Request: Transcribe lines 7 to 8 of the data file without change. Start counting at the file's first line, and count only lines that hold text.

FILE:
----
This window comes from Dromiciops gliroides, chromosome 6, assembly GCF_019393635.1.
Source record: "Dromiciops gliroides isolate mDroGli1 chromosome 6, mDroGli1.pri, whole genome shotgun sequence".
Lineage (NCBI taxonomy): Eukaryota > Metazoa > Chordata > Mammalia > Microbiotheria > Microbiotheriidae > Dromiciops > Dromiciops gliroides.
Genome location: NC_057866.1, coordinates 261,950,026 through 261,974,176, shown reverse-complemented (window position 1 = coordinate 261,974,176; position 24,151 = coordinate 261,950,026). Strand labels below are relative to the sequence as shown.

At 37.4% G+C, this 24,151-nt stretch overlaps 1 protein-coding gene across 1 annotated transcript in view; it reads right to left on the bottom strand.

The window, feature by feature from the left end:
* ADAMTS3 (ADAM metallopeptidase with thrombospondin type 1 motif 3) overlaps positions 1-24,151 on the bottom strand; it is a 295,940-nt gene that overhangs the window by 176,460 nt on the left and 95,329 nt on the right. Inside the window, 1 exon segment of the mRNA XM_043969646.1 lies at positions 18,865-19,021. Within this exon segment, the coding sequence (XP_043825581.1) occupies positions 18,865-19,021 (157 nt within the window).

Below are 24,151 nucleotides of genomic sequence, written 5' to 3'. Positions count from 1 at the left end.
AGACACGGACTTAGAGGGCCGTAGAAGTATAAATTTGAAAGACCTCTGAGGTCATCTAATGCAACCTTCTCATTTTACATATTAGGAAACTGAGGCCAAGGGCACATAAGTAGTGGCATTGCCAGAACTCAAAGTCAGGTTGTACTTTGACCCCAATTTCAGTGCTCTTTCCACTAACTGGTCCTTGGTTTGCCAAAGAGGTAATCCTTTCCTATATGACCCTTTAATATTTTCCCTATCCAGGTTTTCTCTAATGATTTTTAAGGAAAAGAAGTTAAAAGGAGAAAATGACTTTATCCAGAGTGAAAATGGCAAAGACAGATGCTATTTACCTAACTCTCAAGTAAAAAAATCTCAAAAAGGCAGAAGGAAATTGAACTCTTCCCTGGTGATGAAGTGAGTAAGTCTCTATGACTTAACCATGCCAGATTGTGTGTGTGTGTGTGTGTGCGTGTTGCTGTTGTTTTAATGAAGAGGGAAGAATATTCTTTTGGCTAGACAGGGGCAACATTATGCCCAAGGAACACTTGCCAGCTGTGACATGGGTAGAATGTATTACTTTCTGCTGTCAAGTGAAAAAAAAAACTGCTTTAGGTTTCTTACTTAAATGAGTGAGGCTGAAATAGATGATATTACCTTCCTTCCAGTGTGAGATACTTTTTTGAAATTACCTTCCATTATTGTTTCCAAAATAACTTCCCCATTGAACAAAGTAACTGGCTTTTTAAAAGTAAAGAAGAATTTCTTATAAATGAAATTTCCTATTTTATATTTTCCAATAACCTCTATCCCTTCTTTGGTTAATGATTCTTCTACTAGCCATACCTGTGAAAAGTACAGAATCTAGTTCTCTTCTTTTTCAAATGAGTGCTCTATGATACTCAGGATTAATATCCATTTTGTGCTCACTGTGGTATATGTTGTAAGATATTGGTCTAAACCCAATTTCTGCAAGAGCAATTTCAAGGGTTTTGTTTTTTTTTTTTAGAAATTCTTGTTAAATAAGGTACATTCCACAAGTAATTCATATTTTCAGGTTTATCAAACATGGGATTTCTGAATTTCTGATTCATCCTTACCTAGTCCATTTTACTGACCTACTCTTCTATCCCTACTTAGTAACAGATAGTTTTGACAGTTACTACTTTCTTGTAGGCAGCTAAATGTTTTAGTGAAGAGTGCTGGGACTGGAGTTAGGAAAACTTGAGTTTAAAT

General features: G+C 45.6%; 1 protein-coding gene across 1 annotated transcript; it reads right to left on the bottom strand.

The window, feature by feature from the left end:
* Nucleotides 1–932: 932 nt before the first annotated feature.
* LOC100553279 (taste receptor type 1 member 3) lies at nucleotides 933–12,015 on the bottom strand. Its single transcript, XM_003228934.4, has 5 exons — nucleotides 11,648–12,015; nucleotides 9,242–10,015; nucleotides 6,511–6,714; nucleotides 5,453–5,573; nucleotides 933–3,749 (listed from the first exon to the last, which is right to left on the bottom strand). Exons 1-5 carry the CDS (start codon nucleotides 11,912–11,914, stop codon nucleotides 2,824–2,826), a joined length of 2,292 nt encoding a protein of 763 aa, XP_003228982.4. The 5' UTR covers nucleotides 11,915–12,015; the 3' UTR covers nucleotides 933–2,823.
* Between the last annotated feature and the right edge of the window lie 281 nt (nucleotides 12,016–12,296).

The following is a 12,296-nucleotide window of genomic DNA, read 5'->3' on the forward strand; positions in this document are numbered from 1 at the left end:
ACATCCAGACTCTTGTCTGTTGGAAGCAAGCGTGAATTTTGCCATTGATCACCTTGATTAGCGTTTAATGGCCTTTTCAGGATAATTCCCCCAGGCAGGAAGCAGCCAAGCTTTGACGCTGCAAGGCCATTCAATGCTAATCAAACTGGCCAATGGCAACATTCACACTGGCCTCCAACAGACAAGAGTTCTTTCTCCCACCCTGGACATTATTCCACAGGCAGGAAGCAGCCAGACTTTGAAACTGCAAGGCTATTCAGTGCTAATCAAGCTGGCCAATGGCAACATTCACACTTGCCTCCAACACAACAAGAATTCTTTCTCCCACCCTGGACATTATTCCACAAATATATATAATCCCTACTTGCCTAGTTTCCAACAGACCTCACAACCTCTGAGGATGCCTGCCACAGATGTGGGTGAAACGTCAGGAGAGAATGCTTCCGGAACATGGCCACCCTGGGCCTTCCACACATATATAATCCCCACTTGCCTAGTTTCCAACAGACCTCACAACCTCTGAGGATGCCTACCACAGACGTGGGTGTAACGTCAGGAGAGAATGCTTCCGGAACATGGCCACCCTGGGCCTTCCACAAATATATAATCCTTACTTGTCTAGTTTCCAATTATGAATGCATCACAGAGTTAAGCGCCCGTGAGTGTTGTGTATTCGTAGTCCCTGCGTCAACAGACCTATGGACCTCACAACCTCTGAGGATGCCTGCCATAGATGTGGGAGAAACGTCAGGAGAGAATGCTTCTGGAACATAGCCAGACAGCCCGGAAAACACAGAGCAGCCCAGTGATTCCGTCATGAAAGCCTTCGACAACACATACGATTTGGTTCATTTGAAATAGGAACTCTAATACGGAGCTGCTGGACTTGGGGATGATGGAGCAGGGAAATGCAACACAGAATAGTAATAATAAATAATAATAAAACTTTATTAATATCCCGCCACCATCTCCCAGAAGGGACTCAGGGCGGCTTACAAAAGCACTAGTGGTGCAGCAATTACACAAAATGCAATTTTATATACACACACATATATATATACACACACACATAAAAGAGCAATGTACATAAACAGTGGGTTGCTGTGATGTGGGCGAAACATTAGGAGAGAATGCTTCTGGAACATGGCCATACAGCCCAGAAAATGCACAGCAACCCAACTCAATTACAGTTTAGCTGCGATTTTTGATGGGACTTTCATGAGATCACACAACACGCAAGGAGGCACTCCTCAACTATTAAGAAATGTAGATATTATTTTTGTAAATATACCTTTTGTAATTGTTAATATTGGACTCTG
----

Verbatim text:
* ADAMTS3 (ADAM metallopeptidase with thrombospondin type 1 motif 3) overlaps positions 1-24,151 on the bottom strand; it is a 295,940-nt gene that overhangs the window by 176,460 nt on the left and 95,329 nt on the right. Inside the window, 1 exon segment of the mRNA XM_043969646.1 lies at positions 18,865-19,021. Within this exon segment, the coding sequence (XP_043825581.1) occupies positions 18,865-19,021 (157 nt within the window).

Below are 24,151 nucleotides of genomic sequence, written 5' to 3'. Positions count from 1 at the left end.